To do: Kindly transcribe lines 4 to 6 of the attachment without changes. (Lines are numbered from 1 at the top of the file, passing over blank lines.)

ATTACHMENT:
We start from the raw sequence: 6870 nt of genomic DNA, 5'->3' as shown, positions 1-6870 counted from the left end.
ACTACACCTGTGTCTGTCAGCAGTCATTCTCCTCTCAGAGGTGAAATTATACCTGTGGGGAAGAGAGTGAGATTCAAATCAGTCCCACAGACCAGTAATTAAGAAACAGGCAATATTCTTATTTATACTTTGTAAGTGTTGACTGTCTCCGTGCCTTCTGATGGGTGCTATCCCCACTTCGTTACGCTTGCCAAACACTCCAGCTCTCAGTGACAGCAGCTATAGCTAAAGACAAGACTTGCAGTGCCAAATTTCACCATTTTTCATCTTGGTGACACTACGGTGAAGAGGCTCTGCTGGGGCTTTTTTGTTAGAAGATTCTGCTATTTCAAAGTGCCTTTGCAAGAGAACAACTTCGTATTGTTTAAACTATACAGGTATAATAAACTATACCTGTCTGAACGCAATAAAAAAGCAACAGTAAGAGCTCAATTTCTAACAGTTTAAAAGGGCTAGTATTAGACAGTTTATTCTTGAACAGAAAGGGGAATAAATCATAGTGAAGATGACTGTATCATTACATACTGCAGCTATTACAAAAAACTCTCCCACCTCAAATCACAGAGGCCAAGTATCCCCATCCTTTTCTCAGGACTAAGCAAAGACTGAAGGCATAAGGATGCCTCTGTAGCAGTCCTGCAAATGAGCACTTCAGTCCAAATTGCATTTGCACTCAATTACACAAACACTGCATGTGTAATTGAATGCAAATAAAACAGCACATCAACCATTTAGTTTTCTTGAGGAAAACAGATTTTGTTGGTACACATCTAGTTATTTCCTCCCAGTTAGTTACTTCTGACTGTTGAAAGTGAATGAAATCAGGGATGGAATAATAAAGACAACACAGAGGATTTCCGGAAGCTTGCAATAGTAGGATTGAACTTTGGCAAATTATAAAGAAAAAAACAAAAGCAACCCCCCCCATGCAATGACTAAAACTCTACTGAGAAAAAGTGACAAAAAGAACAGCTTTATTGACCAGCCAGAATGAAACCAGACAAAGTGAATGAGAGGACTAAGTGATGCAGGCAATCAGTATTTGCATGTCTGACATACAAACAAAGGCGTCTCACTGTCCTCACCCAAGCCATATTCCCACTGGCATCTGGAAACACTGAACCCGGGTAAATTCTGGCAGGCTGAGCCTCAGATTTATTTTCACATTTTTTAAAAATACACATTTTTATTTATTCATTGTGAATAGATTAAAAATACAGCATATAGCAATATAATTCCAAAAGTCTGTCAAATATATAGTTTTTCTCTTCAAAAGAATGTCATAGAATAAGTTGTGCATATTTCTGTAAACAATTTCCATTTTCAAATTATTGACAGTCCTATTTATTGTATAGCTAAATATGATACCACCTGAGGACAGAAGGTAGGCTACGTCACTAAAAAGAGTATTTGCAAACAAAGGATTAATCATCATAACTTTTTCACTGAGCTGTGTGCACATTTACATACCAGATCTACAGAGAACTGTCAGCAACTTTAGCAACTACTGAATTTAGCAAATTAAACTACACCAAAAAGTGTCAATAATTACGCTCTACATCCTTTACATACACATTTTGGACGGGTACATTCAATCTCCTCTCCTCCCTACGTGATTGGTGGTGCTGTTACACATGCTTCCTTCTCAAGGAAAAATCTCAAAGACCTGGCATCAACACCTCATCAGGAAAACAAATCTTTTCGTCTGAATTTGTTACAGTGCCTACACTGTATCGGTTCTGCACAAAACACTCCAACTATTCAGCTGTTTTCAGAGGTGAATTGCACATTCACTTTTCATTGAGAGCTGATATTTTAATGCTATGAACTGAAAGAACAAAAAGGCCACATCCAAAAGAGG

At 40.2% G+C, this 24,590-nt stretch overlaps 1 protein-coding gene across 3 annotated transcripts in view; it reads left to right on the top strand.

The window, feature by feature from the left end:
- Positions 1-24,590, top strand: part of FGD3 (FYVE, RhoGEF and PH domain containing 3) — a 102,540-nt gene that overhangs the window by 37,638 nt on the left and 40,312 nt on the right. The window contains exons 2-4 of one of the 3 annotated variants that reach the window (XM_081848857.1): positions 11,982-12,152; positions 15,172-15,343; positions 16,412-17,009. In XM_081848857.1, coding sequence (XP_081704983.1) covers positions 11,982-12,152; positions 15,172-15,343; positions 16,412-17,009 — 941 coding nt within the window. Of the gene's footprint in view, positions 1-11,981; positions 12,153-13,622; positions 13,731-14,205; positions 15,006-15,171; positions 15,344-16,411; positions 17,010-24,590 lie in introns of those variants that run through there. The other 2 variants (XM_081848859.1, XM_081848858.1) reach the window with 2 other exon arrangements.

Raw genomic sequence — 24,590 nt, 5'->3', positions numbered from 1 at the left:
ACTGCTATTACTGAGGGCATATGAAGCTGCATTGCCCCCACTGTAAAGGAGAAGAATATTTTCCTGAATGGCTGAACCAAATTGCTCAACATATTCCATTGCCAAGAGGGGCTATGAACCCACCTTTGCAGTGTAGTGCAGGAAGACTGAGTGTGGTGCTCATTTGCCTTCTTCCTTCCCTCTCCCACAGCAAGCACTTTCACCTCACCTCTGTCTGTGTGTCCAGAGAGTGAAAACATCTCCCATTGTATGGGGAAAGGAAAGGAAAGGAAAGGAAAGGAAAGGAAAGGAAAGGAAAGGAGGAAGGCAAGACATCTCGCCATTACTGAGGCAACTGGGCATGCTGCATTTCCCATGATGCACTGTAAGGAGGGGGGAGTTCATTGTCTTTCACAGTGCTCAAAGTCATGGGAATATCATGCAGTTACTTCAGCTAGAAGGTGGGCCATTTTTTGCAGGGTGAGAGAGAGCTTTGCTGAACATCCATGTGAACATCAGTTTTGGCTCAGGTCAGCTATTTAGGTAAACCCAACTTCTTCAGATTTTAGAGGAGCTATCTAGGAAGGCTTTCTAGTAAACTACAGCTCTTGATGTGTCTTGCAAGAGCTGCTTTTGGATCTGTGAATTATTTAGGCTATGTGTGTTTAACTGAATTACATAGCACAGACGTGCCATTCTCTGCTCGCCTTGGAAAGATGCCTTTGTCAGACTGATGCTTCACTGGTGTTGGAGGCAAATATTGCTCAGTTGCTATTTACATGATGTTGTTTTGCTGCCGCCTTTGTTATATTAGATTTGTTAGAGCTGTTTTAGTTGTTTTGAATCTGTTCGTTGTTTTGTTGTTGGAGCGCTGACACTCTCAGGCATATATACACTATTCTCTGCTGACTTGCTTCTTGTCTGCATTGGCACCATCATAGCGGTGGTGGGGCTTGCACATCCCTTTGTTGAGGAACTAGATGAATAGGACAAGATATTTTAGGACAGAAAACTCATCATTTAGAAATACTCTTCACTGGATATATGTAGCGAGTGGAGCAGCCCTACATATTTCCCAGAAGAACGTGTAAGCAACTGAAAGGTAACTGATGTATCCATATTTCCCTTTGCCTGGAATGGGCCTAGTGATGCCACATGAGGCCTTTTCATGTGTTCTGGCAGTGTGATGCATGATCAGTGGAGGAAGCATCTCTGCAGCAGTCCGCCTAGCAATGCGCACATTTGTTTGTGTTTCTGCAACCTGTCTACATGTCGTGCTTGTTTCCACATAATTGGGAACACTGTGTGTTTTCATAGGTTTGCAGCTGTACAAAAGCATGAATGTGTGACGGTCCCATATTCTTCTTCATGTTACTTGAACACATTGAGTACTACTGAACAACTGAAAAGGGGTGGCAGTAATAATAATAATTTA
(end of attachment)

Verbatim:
The window, feature by feature from the left end:
- Positions 1-24,590, top strand: part of FGD3 (FYVE, RhoGEF and PH domain containing 3) — a 102,540-nt gene that overhangs the window by 37,638 nt on the left and 40,312 nt on the right. The window contains exons 2-4 of one of the 3 annotated variants that reach the window (XM_081848857.1): positions 11,982-12,152; positions 15,172-15,343; positions 16,412-17,009. In XM_081848857.1, coding sequence (XP_081704983.1) covers positions 11,982-12,152; positions 15,172-15,343; positions 16,412-17,009 — 941 coding nt within the window. Of the gene's footprint in view, positions 1-11,981; positions 12,153-13,622; positions 13,731-14,205; positions 15,006-15,171; positions 15,344-16,411; positions 17,010-24,590 lie in introns of those variants that run through there. The other 2 variants (XM_081848859.1, XM_081848858.1) reach the window with 2 other exon arrangements.

Raw genomic sequence — 24,590 nt, 5'->3', positions numbered from 1 at the left: